Texas Billionaires Abandon Alaskan Coal-Mine Project - Waterkeeper

Texas Billionaires Abandon Alaskan Coal-Mine Project

By: Lesley Adams

The leadership of Cook Inletkeeper has discouraged several reckless fossil-fuel energy projects in Cook Inlet.
The leadership of Cook Inletkeeper has discouraged several reckless fossil-fuel energy projects in Cook Inlet. Photo by Linda Smoger.

Alaska is blessed with wild and spectacular natural amenities, but logging, mining and other extractive industries have long taken a toll on its landscape and waterways. It’s a state where the fossil-fuel industry exercises a lot of power and control. In south-central Alaska, however, Cook Inletkeeper is pushing back hard, and often winning.  

In a big blow to fossil fuels, PacRim Coal announced on April 3rd that it is packing up its plans to mine through 14 miles of wild salmon stream on Alaska’s Chuitna River to create the largest strip-mine in Alaska. The company, which is owned by Texas billionaires and incorporated in Delaware, sent a letter to the U.S. Army Corps of Engineers saying that it had “decided to suspend pursuit of permitting efforts on the Chuitna Coal Project.”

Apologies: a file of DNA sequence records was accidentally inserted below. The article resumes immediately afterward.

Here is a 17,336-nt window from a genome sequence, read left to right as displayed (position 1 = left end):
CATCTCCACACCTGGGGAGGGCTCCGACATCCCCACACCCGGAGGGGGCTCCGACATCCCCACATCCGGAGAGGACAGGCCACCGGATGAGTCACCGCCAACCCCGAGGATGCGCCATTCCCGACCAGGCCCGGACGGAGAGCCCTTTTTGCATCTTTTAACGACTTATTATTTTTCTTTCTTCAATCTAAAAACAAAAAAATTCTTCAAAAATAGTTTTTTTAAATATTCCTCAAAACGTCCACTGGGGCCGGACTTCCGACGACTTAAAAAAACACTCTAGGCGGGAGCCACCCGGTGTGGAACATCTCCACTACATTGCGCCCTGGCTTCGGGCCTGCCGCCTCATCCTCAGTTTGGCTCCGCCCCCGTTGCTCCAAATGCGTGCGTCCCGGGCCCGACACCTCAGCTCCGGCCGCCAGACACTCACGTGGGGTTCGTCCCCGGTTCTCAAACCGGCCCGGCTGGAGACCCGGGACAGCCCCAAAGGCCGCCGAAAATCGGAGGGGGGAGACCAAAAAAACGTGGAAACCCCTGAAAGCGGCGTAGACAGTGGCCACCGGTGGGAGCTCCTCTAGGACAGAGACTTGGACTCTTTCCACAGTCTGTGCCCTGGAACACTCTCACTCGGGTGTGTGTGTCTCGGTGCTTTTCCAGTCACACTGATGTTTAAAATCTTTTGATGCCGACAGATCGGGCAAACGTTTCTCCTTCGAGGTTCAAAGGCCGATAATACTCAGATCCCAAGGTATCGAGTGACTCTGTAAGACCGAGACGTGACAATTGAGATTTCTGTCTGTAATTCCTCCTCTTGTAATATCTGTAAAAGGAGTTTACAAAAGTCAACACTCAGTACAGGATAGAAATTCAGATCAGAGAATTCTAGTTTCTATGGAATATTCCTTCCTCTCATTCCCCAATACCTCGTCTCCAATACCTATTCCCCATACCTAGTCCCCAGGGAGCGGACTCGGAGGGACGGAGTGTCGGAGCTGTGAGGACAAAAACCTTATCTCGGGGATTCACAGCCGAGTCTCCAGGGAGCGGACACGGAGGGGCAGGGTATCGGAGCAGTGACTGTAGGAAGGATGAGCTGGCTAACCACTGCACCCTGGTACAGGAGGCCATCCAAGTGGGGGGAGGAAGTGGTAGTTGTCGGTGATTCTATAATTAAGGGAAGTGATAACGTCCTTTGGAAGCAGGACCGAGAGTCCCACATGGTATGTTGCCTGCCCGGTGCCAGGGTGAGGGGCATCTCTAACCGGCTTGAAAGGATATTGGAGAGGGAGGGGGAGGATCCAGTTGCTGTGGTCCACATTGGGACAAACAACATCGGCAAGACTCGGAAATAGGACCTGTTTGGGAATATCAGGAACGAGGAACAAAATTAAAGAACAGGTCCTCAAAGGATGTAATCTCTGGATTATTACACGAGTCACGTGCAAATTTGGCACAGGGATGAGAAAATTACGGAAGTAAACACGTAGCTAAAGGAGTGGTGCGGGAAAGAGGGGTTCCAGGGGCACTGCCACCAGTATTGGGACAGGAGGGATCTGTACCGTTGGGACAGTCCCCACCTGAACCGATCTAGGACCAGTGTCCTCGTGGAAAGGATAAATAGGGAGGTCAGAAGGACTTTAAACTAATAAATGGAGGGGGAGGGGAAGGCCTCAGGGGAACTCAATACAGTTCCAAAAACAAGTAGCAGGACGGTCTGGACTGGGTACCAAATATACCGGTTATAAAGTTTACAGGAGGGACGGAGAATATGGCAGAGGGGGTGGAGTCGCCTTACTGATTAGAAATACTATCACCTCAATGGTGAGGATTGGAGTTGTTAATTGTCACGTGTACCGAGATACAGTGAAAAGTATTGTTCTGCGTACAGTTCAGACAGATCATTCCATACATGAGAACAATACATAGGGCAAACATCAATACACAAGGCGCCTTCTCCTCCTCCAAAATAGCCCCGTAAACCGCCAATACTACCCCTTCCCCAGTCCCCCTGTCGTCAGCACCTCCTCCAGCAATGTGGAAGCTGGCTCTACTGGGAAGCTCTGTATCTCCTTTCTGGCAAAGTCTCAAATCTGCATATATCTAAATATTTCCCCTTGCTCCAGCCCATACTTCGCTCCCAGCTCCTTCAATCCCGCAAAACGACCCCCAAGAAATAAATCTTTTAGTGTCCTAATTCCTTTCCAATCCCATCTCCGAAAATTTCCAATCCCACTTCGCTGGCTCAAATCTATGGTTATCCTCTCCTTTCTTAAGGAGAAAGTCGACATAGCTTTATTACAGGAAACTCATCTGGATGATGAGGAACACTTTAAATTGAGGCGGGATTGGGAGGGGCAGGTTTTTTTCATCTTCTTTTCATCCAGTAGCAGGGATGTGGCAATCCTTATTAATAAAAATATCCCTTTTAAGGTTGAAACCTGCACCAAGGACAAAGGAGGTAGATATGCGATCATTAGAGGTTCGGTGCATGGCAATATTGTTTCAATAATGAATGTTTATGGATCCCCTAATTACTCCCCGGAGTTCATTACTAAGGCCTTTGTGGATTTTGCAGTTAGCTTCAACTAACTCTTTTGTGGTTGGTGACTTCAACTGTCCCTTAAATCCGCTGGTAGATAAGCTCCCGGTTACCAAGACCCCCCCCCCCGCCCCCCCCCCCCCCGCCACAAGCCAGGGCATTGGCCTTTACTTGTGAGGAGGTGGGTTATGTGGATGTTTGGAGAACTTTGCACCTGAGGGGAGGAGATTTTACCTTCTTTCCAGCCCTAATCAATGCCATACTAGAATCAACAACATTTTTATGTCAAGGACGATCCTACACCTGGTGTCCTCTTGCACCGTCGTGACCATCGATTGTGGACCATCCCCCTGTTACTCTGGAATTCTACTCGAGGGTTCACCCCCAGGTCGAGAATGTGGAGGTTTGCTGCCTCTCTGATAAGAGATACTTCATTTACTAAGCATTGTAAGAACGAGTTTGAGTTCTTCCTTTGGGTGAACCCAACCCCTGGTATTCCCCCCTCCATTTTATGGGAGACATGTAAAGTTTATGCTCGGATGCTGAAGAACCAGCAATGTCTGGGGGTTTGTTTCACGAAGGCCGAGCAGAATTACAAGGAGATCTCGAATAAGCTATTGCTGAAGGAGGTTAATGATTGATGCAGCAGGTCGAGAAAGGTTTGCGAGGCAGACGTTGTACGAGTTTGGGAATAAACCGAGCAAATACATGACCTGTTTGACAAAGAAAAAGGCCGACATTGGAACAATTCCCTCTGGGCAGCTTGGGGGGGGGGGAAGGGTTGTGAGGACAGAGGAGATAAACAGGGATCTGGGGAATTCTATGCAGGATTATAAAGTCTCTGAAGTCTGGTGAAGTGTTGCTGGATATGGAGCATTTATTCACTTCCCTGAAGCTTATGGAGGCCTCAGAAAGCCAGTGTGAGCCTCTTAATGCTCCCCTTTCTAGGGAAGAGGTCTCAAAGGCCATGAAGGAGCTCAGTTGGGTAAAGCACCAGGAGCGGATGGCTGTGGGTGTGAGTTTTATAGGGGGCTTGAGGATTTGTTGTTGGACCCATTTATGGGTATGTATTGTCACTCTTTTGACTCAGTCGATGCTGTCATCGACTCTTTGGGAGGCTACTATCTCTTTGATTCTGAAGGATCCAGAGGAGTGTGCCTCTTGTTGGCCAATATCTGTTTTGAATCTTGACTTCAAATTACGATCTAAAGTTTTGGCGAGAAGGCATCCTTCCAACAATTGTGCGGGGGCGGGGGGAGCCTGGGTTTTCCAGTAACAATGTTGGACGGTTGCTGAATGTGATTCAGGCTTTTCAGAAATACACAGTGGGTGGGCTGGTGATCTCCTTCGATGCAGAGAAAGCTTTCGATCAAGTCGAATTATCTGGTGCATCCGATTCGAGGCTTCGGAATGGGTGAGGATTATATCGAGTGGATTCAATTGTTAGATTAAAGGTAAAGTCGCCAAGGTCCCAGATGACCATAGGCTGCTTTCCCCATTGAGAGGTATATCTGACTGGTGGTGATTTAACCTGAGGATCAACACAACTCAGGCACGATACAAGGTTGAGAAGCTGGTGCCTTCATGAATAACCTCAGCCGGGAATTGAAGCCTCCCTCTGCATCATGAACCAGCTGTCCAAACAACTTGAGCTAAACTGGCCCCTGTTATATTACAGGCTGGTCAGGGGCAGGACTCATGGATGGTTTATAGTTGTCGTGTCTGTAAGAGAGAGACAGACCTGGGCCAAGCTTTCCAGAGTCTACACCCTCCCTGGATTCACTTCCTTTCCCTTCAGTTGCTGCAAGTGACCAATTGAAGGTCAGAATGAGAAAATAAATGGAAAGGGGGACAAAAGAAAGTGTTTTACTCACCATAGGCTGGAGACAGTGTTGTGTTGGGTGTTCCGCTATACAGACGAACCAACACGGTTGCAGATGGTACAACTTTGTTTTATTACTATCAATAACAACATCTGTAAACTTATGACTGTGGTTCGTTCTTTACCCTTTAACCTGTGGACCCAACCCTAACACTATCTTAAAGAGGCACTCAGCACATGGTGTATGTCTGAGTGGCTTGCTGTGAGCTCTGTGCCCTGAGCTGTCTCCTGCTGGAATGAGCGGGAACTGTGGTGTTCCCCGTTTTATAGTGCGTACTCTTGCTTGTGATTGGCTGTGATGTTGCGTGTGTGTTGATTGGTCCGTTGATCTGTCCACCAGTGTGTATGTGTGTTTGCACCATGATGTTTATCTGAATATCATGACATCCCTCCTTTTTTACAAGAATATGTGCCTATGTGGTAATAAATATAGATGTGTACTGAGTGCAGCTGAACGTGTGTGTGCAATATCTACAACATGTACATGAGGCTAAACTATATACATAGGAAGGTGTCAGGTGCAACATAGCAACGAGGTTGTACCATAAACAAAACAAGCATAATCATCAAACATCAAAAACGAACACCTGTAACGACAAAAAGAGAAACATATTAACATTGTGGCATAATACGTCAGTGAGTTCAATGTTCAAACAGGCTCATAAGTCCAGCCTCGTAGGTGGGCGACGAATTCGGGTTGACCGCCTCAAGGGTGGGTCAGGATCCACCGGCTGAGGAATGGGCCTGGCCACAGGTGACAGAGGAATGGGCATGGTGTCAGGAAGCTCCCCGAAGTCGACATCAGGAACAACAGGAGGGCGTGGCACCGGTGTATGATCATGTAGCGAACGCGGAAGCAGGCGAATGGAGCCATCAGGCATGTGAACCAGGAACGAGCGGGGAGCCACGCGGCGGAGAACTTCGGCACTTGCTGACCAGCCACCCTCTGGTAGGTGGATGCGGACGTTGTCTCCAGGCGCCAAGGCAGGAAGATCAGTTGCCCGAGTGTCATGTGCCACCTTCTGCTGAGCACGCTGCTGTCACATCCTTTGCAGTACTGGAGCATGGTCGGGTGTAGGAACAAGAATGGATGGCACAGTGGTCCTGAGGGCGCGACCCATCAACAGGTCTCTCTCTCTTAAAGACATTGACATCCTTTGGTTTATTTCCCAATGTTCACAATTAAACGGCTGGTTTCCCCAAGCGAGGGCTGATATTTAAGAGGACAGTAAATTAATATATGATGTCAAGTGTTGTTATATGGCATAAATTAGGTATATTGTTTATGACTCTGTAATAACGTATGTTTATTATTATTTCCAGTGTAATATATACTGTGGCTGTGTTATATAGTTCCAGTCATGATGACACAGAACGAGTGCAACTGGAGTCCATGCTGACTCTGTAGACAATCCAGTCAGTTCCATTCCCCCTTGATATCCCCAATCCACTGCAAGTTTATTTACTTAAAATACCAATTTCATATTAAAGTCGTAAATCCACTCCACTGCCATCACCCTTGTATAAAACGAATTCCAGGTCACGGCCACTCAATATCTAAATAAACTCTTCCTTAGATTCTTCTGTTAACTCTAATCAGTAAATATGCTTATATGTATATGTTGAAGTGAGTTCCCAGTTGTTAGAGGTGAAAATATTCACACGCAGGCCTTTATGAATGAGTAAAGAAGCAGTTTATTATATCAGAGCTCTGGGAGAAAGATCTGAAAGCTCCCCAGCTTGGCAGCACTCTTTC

Since the company began pursuing permits in 2006, Cook Inletkeeper and partners have tenaciously opposed the Chuitna Coal Project and warned of the precedent it would set as the first such project to mine directly through a wild salmon stream — trading away a renewable resource for a non-renewable one. Wild salmon are a vital part of Alaska’s culture and economy, providing families and communities with sustainable jobs and healthy food.

Coal from the Chuitna project would have been exported to Pacific Rim coal-fired power plants, which release toxic mercury that travels through atmospheric and oceanic currents to Alaska, elevating levels of mercury found in its ocean fish.

As part of their decade-long battle against the Chuitna mine, Cook Inletkeeper released a report in 2011 on the potential economic costs and benefits of the Chuitna coal mine. That report found that economic and environmental damages to fisheries, ecosystems, air, climate and water quality could cost Alaska $2 billion in economic losses during the life of the project.

“We hope [they] will finally recognize that coal is a resource of the 19th century, and not something to invest in for the future,” said Carly Wier, executive director of Cook Inletkeeper. “PacRim seems to be making calculations that coal companies all over the world are making: times are changing and coal is no longer a profitable commodity.”